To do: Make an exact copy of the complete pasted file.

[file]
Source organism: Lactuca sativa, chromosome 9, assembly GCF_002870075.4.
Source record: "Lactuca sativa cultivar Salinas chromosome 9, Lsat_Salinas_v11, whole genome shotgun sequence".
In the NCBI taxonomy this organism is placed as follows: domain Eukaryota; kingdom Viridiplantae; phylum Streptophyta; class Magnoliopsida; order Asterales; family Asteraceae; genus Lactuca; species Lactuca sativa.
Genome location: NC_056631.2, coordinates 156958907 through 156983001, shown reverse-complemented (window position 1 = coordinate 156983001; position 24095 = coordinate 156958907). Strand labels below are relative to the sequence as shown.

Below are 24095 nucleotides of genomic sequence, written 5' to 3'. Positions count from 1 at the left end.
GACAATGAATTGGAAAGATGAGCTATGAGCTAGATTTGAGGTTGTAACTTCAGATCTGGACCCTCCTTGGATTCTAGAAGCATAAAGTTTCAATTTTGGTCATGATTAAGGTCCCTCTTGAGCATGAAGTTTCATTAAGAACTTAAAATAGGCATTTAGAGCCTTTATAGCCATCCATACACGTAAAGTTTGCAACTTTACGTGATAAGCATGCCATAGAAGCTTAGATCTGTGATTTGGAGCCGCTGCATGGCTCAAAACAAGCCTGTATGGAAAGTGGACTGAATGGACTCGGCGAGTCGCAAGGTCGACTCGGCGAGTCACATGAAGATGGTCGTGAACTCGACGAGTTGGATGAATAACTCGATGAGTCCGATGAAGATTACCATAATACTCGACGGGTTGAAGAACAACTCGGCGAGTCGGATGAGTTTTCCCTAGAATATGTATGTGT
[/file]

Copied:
Source organism: Lactuca sativa, chromosome 9, assembly GCF_002870075.4.
Source record: "Lactuca sativa cultivar Salinas chromosome 9, Lsat_Salinas_v11, whole genome shotgun sequence".
In the NCBI taxonomy this organism is placed as follows: domain Eukaryota; kingdom Viridiplantae; phylum Streptophyta; class Magnoliopsida; order Asterales; family Asteraceae; genus Lactuca; species Lactuca sativa.
Genome location: NC_056631.2, coordinates 156958907 through 156983001, shown reverse-complemented (window position 1 = coordinate 156983001; position 24095 = coordinate 156958907). Strand labels below are relative to the sequence as shown.

Below are 24095 nucleotides of genomic sequence, written 5' to 3'. Positions count from 1 at the left end.
GACAATGAATTGGAAAGATGAGCTATGAGCTAGATTTGAGGTTGTAACTTCAGATCTGGACCCTCCTTGGATTCTAGAAGCATAAAGTTTCAATTTTGGTCATGATTAAGGTCCCTCTTGAGCATGAAGTTTCATTAAGAACTTAAAATAGGCATTTAGAGCCTTTATAGCCATCCATACACGTAAAGTTTGCAACTTTACGTGATAAGCATGCCATAGAAGCTTAGATCTGTGATTTGGAGCCGCTGCATGGCTCAAAACAAGCCTGTATGGAAAGTGGACTGAATGGACTCGGCGAGTCGCAAGGTCGACTCGGCGAGTCACATGAAGATGGTCGTGAACTCGACGAGTTGGATGAATAACTCGATGAGTCCGATGAAGATTACCATAATACTCGACGGGTTGAAGAACAACTCGGCGAGTCGGATGAGTTTTCCCTAGAATATGTATGTGT